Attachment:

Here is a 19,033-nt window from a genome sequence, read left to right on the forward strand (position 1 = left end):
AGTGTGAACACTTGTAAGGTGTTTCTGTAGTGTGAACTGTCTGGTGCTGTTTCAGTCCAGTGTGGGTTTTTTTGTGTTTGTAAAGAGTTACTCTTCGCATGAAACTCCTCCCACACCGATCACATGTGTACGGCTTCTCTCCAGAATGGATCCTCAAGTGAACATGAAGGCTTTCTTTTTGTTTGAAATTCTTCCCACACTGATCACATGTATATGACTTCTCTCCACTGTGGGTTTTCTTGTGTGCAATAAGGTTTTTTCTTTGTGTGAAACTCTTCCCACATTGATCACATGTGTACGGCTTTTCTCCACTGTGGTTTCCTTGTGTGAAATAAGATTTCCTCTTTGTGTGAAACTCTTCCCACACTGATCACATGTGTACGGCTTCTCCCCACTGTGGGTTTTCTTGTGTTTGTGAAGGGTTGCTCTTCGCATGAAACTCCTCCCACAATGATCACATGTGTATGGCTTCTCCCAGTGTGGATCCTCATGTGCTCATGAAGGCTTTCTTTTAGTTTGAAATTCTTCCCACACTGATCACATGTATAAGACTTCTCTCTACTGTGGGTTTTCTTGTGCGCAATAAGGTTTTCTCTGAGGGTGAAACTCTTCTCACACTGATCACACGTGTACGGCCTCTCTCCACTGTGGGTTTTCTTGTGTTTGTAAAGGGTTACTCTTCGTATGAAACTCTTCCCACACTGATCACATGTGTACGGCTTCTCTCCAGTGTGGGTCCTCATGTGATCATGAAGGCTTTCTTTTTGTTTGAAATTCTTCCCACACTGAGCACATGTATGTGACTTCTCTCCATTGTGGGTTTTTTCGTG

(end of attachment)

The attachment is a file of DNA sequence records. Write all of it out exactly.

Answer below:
Here is a 19,033-nt window from a genome sequence, read left to right on the forward strand (position 1 = left end):
AGTGTGAACACTTGTAAGGTGTTTCTGTAGTGTGAACTGTCTGGTGCTGTTTCAGTCCAGTGTGGGTTTTTTTGTGTTTGTAAAGAGTTACTCTTCGCATGAAACTCCTCCCACACCGATCACATGTGTACGGCTTCTCTCCAGAATGGATCCTCAAGTGAACATGAAGGCTTTCTTTTTGTTTGAAATTCTTCCCACACTGATCACATGTATATGACTTCTCTCCACTGTGGGTTTTCTTGTGTGCAATAAGGTTTTTTCTTTGTGTGAAACTCTTCCCACATTGATCACATGTGTACGGCTTTTCTCCACTGTGGTTTCCTTGTGTGAAATAAGATTTCCTCTTTGTGTGAAACTCTTCCCACACTGATCACATGTGTACGGCTTCTCCCCACTGTGGGTTTTCTTGTGTTTGTGAAGGGTTGCTCTTCGCATGAAACTCCTCCCACAATGATCACATGTGTATGGCTTCTCCCAGTGTGGATCCTCATGTGCTCATGAAGGCTTTCTTTTAGTTTGAAATTCTTCCCACACTGATCACATGTATAAGACTTCTCTCTACTGTGGGTTTTCTTGTGCGCAATAAGGTTTTCTCTGAGGGTGAAACTCTTCTCACACTGATCACACGTGTACGGCCTCTCTCCACTGTGGGTTTTCTTGTGTTTGTAAAGGGTTACTCTTCGTATGAAACTCTTCCCACACTGATCACATGTGTACGGCTTCTCTCCAGTGTGGGTCCTCATGTGATCATGAAGGCTTTCTTTTTGTTTGAAATTCTTCCCACACTGAGCACATGTATGTGACTTCTCTCCATTGTGGGTTTTTTCGTG